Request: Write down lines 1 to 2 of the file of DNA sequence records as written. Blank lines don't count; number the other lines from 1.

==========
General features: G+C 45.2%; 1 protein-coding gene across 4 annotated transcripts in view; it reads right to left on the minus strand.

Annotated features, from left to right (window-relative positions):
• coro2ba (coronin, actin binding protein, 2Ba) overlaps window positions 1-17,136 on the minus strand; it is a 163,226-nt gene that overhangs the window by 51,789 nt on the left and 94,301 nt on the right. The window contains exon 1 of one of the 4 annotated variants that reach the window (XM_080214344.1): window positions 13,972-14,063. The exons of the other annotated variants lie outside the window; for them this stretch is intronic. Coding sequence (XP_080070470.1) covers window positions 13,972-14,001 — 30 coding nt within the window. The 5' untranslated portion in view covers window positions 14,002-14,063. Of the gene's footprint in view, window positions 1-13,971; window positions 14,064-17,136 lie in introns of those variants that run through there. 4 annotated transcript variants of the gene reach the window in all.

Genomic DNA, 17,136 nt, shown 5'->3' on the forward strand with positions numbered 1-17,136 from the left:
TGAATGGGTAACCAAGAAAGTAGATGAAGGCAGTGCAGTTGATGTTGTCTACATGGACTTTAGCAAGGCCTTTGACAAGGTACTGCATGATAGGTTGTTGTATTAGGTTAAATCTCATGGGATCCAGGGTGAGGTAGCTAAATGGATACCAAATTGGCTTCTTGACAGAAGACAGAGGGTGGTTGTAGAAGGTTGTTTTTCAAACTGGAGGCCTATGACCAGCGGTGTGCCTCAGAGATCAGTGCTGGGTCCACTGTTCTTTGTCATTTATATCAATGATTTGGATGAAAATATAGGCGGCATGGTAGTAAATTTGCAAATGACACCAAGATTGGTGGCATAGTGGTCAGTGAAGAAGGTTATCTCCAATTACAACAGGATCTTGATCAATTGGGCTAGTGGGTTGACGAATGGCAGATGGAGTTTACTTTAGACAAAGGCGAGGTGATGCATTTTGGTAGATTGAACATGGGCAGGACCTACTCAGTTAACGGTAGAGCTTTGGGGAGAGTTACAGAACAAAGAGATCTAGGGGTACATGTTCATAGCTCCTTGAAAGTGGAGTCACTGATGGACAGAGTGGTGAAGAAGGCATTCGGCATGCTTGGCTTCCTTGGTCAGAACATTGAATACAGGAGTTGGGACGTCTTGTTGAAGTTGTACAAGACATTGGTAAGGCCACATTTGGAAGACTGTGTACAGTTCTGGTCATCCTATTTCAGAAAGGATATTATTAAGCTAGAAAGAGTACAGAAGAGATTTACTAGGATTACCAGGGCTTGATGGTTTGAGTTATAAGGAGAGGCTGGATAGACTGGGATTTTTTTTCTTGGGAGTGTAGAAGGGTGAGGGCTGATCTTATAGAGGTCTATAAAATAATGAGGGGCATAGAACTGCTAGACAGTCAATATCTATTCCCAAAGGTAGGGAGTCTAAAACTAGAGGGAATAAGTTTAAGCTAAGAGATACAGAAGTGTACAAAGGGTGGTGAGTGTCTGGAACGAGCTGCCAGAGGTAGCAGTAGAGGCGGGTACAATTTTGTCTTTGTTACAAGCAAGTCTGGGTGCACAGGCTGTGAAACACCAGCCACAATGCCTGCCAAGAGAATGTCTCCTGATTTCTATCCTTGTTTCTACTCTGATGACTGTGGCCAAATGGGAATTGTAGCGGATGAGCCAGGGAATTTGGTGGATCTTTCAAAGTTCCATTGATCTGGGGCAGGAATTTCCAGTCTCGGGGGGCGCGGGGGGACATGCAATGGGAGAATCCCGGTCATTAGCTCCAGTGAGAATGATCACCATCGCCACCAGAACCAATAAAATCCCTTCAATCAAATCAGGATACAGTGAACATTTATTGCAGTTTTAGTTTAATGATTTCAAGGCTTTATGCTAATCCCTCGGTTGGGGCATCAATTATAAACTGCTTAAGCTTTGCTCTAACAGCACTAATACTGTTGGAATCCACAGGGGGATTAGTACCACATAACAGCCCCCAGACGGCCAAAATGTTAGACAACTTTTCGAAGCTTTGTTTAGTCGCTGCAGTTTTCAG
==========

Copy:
General features: G+C 45.2%; 1 protein-coding gene across 4 annotated transcripts in view; it reads right to left on the minus strand.

Annotated features, from left to right (window-relative positions):